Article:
Hospitals are standard of care for acute illness, but hospitals can be unsafe, uncomfortable, and expensive. Providing substitutive hospital-level care in a patient’s home potentially reduces cost while maintaining or improving quality, safety, and patient experience, although evidence from randomized controlled trials in the US is lacking.
Determine if home hospital care reduces cost while maintaining quality, safety, and patient experience.
Randomized controlled trial.
Adults admitted via the emergency department with any infection or exacerbation of heart failure, chronic obstructive pulmonary disease, or asthma.
Home hospital care, including nurse and physician home visits, intravenous medications, continuous monitoring, video communication, and point-of-care testing.
Primary outcome was direct cost of the acute care episode. Secondary outcomes included utilization, 30-day cost, physical activity, and patient experience.
Nine patients were randomized to home, 11 to usual care. Median direct cost of the acute care episode for home patients was 52% (IQR, 28%; p = 0.05) lower than for control patients. During the care episode, home patients had fewer laboratory orders (median per admission: 6 vs. 19; p < 0.01) and less often received consultations (0% vs. 27%; p = 0.04). Home patients were more physically active (median minutes, 209 vs. 78; p < 0.01), with a trend toward more sleep. No adverse events occurred in home patients, one occurred in control patients. Median direct cost for the acute care plus 30-day post-discharge period for home patients was 67% (IQR, 77%; p < 0.01) lower, with trends toward less use of home-care services (22% vs. 55%; p = 0.08) and fewer readmissions (11% vs. 36%; p = 0.32). Patient experience was similar in both groups.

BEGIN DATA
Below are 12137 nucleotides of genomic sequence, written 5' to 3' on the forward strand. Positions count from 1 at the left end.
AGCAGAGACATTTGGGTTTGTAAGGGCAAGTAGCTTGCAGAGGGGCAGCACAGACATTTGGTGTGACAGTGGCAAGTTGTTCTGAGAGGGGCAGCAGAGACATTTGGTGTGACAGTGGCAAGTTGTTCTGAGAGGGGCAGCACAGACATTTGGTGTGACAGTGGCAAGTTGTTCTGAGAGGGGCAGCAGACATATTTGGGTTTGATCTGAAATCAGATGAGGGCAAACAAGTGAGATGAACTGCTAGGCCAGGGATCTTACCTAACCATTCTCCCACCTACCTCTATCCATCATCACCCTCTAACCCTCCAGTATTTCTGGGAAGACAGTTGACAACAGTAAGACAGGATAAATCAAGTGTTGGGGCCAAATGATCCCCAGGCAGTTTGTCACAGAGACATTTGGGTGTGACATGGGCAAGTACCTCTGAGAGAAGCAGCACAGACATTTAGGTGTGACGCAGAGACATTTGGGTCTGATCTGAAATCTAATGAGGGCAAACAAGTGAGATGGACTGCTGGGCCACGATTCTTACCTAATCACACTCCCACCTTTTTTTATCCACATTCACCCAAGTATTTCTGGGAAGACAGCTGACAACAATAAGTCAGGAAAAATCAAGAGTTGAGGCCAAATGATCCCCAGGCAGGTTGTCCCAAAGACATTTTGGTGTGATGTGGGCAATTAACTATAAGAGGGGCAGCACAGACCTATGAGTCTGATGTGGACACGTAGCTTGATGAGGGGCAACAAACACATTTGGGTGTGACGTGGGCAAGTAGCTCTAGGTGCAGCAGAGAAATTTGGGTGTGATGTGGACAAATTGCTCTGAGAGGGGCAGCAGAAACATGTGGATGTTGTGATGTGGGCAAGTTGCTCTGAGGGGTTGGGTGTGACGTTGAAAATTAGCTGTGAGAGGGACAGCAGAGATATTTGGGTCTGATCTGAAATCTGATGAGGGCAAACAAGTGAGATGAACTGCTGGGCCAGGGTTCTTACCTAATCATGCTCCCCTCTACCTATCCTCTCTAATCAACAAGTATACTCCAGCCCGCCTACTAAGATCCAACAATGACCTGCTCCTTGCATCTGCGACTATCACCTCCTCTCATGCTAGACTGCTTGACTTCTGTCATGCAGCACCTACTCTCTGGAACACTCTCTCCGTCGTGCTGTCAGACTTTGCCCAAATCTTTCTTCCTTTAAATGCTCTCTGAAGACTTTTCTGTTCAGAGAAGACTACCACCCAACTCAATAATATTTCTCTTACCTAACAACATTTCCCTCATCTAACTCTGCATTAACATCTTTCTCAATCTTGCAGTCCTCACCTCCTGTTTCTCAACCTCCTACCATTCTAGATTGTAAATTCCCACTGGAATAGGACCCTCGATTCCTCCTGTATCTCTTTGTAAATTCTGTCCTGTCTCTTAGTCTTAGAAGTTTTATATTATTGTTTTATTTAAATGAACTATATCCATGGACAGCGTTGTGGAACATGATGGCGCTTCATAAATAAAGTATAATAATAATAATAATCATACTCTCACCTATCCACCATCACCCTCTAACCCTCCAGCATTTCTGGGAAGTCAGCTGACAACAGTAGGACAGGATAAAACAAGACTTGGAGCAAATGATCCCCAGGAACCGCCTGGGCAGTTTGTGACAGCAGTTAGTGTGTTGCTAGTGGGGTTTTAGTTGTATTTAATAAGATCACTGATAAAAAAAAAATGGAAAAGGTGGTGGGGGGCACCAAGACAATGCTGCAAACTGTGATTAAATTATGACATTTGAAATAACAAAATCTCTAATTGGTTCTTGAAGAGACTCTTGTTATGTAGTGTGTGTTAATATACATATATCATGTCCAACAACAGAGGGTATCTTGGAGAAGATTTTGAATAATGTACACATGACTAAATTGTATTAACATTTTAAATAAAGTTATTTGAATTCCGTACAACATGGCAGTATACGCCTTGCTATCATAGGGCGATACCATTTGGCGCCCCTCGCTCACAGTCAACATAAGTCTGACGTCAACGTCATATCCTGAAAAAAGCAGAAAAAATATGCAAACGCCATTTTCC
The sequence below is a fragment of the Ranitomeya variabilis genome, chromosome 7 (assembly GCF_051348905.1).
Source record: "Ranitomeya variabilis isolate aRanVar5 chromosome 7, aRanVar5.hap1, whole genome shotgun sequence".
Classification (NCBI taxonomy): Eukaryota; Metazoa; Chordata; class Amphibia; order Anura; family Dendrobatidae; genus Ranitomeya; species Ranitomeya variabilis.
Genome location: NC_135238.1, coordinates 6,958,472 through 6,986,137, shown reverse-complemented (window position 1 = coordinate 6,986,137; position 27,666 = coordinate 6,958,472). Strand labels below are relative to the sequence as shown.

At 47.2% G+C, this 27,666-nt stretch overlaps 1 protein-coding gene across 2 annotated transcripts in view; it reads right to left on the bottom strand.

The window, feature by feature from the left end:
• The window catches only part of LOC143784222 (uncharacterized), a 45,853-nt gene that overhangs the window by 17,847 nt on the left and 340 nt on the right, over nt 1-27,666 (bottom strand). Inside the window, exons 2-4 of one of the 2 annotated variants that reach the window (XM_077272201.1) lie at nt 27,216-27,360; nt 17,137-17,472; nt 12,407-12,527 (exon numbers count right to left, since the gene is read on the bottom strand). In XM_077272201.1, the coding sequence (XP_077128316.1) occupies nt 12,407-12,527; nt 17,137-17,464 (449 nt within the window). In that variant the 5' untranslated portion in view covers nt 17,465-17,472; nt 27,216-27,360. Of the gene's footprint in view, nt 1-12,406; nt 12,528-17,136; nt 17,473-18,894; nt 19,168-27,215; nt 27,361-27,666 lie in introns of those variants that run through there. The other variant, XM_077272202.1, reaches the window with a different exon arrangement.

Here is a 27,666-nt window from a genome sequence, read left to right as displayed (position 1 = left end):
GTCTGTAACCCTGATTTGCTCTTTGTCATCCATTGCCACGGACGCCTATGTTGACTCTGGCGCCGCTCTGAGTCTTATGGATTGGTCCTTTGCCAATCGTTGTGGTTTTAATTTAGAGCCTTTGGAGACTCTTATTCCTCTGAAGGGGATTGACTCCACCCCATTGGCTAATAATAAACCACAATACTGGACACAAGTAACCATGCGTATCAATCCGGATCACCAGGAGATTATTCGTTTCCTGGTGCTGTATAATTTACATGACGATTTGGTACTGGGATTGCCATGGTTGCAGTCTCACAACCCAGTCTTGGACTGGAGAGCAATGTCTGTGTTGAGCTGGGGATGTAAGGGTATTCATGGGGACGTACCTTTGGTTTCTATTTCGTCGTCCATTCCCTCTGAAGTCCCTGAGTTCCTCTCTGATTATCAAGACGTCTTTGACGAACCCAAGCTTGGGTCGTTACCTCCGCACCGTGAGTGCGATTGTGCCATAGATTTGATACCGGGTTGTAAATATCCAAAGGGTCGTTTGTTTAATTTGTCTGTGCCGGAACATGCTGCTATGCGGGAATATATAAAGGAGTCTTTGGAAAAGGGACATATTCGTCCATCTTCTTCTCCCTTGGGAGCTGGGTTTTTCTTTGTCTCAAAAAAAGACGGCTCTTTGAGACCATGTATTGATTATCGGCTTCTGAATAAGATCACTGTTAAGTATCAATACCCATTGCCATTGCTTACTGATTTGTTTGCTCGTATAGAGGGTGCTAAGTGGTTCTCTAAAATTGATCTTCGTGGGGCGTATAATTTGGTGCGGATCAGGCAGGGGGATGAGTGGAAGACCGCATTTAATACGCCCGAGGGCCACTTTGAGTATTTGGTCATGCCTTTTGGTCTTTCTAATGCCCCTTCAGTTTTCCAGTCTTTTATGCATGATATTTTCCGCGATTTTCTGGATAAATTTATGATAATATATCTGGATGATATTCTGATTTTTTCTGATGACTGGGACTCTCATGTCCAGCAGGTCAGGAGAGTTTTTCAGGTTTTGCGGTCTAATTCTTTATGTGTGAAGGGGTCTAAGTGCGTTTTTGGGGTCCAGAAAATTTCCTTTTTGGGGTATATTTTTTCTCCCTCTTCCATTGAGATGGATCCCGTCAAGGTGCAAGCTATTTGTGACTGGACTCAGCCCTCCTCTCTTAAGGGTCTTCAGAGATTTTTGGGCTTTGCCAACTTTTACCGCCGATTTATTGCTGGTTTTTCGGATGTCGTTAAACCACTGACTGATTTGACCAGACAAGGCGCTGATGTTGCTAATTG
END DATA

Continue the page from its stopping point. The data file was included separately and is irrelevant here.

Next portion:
The use of substitutive home-hospitalization compared to in-hospital usual care reduced cost and utilization and improved physical activity. No significant differences in quality, safety, and patient experience were noted, with more definitive results awaiting a larger trial.
Trial Registration NCT02864420.
Hospitals are the standard of care for acute illness in the US, but hospital care is expensive and often unsafe, particularly for older individuals.1 While admitted, 20% suffer delirium,2 over 5% contract hospital-acquired infections,3 and many lose functional status that is never regained.4 Timely access to inpatient care is often poor: many hospital wards are typically over 100% capacity, and emergency department (ED) waits can be protracted. Moreover, hospital care is increasingly costly, accounting for about one-third of total medical expenditures, and is a leading cause of patient debt.5
A “home hospital” is home-based provision of acute services usually associated with the traditional inpatient hospital setting.6 Prior work suggests home hospital care can reduce cost, maintain quality and safety, and improve patient experience for selected acutely ill adults who require traditional hospital-level care.7,8,9,10,11,12,13,14,–15 While home hospital care is familiar in several developed countries,16 only two non-randomized studies have been conducted in the US.
We sought to demonstrate the cost, safety, quality, and patient experience of substitutive hospital-level care in the home through a pilot randomized controlled trial.
This investigator-initiated study was approved by the Partners HealthCare Human Research Committee as more than minimal risk human subject research. It was registered at clinicaltrials.gov, record NCT02864420. All participants provided written informed consent. None of the study’s commercial vendors participated in design, analysis, interpretation, preparation, review, or approval.
We performed a randomized controlled trial at Brigham and Women’s Hospital (BWH, an academic medical center) and Brigham and Women’s Faulkner Hospital (a community hospital) between September 12, 2016, and November 13, 2016. Faulkner hospital was added in the last 3 weeks of the study to increase sample size.